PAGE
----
The Americas stretch from the Arctic Circle in Canada to the southern tip of Chile. This geographically, culturally and politically diverse region is home to the United States, a nation whose geography helped it become the foremost economic and military power in the world — an ascendance aided in part by bringing Mexico and Canada into its sphere of influence. Farther south, the nations of South America are like islands, separated by vast spaces of impenetrable mountains, rivers and jungles. Try though these countries may to integrate more closely, deeper ties such as those that characterize North America will prove elusive.
Mar 9, 2018 | 15:07 GMT
This geographically, culturally and politically diverse region is home to the United States, a nation whose geography helped it become the foremost economic and military power in the world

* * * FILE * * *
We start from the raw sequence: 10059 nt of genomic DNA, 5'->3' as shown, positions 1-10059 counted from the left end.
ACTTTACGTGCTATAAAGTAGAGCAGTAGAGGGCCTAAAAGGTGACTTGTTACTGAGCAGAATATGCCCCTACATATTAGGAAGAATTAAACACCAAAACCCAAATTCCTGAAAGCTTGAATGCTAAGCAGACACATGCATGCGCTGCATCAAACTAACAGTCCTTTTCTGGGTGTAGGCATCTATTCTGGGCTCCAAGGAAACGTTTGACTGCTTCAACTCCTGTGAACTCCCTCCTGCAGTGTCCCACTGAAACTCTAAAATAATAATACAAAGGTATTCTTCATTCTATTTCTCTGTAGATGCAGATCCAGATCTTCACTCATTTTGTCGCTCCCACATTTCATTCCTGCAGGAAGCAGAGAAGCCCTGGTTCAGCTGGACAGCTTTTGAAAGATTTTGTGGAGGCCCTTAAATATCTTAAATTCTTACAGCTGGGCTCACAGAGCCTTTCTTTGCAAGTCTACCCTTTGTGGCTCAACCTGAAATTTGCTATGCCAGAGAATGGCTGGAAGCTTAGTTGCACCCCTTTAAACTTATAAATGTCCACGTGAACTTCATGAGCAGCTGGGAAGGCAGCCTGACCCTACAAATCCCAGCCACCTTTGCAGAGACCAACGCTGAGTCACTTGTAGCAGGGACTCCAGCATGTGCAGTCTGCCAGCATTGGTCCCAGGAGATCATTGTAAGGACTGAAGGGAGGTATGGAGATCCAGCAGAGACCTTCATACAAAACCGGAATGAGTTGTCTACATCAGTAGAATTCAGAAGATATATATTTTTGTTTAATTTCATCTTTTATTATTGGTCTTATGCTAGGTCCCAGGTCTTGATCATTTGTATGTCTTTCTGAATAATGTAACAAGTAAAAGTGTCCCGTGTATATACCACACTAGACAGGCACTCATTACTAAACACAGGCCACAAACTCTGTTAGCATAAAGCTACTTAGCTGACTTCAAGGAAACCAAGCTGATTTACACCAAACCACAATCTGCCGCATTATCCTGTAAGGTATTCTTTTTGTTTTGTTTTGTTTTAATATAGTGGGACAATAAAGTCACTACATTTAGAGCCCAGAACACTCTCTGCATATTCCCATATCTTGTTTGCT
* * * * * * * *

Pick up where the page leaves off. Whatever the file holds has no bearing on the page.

(FRANCK FIFE/AFP/Getty Images)
The White House's new tariffs on imported steel and aluminum will raise prices for U.S. manufacturers and invite retaliatory measures from other countries in the process.
Under pressure from Congress and the agricultural lobby, the United States will stay in the North American Free Trade Agreement this quarter, despite Canada's resistance to Washington's protectionist demands and Mexico's reluctance to compromise ahead of its presidential election.
In Mexico, established parties such as the Revolutionary Institutional Party (PRI) and the National Action Party (PAN) will fight an uphill battle against general dissatisfaction with the political establishment.
Though other countries in the region will become increasingly concerned this quarter about Venezuela's deepening economic crisis, Brazil and Colombia will butt heads over what to do about it.